Tag Archives: Asian American

Rebecca Kim

KoreAm U Weekly Roundup

Temple University student dies after falling eight floors
Family and friends mourn and pay tribute to Rebecca Kim (photo above) – ‘a humble, kind, intelligent girl.’

UPDATE: Third person arrested for involvement in homicide of University of Georgia Student Min Seok Cho 
Cho, 21, was fatally shot in the head during a marijuana deal that reportedly went bad on Jan. 13.

Korean language classes in NY aren’t just for Koreans anymore
Lessons previously geared toward young second-generation Korean Americans in the past now target a diverse group of students who take time out of their weekends to brush up on their ga, na and das.

2015 Youth Leadership Summit, March 26-28
Asian Americans Advancing Justice AAJC’s Youth Leadership Summit is a three-day leadership development program for college students. The summit provides a unique opportunity for young advocates from across the country to come to Washington DC to network and learn together. The deadline to apply is Feb. 14.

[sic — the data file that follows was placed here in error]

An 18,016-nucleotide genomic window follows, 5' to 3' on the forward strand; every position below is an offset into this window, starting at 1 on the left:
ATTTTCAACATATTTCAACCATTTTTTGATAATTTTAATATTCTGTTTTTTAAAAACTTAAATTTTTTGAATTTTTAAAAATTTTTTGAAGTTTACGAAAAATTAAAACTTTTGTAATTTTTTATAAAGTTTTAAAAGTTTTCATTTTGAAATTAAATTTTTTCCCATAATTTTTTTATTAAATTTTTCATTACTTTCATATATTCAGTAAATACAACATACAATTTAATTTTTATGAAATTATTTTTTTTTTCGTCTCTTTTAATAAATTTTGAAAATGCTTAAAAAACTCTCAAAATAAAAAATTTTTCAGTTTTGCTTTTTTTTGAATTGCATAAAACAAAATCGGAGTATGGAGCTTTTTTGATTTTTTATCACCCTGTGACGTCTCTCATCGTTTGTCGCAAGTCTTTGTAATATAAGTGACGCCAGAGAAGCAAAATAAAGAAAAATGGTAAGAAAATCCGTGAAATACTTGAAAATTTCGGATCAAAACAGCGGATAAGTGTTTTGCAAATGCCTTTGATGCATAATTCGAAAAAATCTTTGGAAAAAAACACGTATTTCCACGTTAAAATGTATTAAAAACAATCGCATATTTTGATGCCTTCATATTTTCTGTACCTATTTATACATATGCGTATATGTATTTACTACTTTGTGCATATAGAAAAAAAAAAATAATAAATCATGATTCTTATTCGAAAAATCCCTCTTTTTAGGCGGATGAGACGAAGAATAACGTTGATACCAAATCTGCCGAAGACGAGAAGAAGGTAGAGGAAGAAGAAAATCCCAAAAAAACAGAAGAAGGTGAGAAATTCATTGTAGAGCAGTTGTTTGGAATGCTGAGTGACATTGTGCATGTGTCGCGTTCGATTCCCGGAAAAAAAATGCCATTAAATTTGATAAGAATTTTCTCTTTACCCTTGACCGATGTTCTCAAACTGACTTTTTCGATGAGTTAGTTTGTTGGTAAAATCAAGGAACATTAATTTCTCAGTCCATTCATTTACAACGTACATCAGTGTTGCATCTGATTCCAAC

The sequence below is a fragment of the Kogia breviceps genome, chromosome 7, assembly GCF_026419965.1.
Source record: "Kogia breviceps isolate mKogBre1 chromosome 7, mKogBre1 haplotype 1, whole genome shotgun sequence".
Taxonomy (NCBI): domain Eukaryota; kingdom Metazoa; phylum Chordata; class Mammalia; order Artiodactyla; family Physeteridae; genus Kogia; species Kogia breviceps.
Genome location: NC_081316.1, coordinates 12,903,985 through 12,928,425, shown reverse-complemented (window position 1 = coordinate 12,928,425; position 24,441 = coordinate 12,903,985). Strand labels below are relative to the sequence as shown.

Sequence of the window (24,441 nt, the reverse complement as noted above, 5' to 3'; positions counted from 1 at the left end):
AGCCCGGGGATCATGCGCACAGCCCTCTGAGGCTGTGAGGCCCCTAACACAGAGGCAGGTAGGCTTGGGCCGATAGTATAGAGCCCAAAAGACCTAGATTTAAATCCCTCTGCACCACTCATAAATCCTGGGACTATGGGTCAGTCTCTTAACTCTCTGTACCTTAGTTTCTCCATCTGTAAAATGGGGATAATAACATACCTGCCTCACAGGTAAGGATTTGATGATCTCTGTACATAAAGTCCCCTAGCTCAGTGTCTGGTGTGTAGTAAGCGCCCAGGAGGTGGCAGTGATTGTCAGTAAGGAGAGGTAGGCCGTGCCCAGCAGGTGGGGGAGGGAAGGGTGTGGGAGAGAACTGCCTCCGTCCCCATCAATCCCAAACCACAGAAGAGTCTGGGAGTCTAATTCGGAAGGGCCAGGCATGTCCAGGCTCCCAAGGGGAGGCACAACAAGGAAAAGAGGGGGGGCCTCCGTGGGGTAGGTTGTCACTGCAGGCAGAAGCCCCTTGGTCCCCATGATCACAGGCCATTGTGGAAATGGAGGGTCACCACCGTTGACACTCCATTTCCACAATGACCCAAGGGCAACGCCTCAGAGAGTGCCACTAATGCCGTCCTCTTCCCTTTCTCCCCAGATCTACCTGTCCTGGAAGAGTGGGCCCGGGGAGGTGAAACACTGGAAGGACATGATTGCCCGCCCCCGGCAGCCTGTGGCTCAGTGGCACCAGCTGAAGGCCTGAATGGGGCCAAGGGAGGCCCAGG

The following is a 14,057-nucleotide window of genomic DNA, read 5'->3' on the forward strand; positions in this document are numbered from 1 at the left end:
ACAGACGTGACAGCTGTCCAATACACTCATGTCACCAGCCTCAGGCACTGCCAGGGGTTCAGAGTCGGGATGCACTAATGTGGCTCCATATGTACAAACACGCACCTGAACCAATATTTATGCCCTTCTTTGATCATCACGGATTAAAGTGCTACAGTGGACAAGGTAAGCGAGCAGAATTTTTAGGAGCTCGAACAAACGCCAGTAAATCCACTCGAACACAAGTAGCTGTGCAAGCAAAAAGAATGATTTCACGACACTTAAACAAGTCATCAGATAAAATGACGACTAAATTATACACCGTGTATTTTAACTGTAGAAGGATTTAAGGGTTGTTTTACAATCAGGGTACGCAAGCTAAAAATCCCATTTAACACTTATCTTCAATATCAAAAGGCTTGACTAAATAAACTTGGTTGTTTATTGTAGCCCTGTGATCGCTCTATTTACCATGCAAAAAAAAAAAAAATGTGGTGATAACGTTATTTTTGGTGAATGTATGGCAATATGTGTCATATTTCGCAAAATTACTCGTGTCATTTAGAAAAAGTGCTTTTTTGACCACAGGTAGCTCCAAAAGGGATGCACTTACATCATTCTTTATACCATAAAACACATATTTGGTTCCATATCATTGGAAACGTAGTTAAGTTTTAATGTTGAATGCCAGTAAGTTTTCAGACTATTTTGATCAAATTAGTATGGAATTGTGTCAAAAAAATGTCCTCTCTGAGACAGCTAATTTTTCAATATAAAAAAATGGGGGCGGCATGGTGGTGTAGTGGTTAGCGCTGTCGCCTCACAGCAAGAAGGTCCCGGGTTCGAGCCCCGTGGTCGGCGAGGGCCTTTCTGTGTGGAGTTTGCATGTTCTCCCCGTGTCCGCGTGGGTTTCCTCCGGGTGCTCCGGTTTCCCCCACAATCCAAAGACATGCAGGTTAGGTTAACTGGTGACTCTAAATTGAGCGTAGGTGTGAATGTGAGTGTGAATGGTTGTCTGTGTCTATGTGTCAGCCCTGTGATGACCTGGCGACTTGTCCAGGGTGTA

International and American students divided at the Ohio State University
Physical distances no longer divide OSU students, but distances in communication sometimes do. Some students say that the stereotypes — both of United State citizens and International students — often cause harm to chances of finding commonalities with each other.

University of Virginia students launch “Pear” matchmaking app
Joshua Choi

After finding limited success with popular dating apps like Tinder, second-year student Joshua Choi took matters into his own hands — developing the mobile app Pear, which launches in the Apple and Android stores this week. The app, Choi said, relies on users’ natural inclination to play matchmaker with their friends.

Sophomore Heein Choi selected as Charter Day student speaker at William & Mary University
Choi ’17, a double major in Asian American studies and finance, is a South Korean immigrant whose family moved to Silver Spring, Maryland, when he was four.

South Korean university students trust strangers more than politicians and corporations
The results of the survey of 2,300 students from 130 universities throughout the country demonstrate the high level of pessimism among the younger generation about the political and economic agents in the country.

Beyond Black and White: Asian-American Memories of Selma